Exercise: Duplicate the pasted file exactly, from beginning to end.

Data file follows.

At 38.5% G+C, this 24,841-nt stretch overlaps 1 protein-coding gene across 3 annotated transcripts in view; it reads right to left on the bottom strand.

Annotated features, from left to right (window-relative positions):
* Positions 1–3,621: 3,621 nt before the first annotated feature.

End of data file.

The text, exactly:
At 38.5% G+C, this 24,841-nt stretch overlaps 1 protein-coding gene across 3 annotated transcripts in view; it reads right to left on the bottom strand.

Annotated features, from left to right (window-relative positions):
* Positions 1–3,621: 3,621 nt before the first annotated feature.